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Theory of Vibration
- When a continuous exciting force acts upon a body and cause some repetitive motion (back and forth or up and down) over the same body or over the adjacent bodies, the phenomena is called vibration.
- Either the reciprocating or the unbalanced rotating components are the ideal sources of vibration.
- Vibration in a drive train or in gear box is generated by either or both of the following two ways:
- Vibration is transferred (in the form of pulsating torque) from engine, engine auxiliaries and clutch (or torque converter).
- Vibration is generated locally at drive train unit.
- The vibrations from its source to the other parts are transmitted through the transfer path. For example, the vibration generated at the unbalanced tire can cause the steering wheel to shake. In this case the suspension system and structure of the vehicle acts as transfer path.
- In case the vibration is generated locally at the drive train unit then the vibration will definitely change its characteristics with the selection of different gear ranges and in the neutral position there should be no vibration at all.
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Causes and Control
Controling and eliminating drive train vibration issues can be implemented only after studying the following affecting parameters:
- Gear tooth type: The longer the duration of contact between the mating teeth, the less the operational vibration of the gear pair. Helical gear teeth produce less vibration (compared to spur gear teeth) due to their higher contact ratio.
- Teeth profile: In applications where using helical gears is not possible (due to the side thrust of helical gears), less vibration can be achieved for the spur gear teeth by removing small amount of the materials at the tooth tip. The procedure is called tip relief (Refer to Fig.1).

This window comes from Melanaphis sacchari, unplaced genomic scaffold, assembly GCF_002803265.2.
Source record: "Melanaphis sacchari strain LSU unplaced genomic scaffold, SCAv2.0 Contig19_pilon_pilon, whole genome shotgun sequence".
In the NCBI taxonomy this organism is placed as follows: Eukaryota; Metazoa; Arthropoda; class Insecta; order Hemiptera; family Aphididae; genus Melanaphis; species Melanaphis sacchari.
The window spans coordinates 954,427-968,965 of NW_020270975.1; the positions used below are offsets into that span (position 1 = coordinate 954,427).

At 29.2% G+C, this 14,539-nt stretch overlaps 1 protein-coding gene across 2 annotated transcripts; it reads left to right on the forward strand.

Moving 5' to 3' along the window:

- Gear teeth surface finish: The smoother the gear surface, the less the vibrations. For example, eeth manufactured by the honing process should have less vibration compared to teeth manufactured using the shaving process. Having said that, it should also be considered that smoother finishing processes are also often the costlier ones.
- Lubricants: The thicker the lubricants used, the less the vibration that is transmitted outside the vibration source. However, thicker lubricants increase the transmission losses of the drive train.
- Torsional vibration resonance: The rotating frequency of the individual gears should not fall in the critical range (approximately 10%) above and below the natural frequency of the system, or else resonance (large vibration) will occur.
- Alignment: Any misalignments between the driving and driven shaft also can cause vibration.
- Corroded teeth: If there is substantial differences between the both the sides of the teeth then excessive teeth wear can be suspected for the vibration.
- Bumps: Small picks on the teeth surfaces can cause vibration; the picks can be identified easily, because these picks will be shiner than the surrounding surfaces.
- Bearing failure: Bearing failure can be detected either by checking the axial float or by visual inspection. Rectifying failed bearing can prevent catastrophic damage of the gear box.
Image Credit: Suvo
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Vibration Monitoring Tools
The simplest vibration measuring tool is called a sirometer or vibra tech. It has a cantilever wire whose length can be adjusted by rotating a wheel and as the length changes, the natural frequency of the wire also get changed. After placing the sirometer on the component to which the vibration to be measured you have to keep on adjusting the wire length until you see the wire is oscillating vigorously (resonance). From the tool you can then note the frequency reading.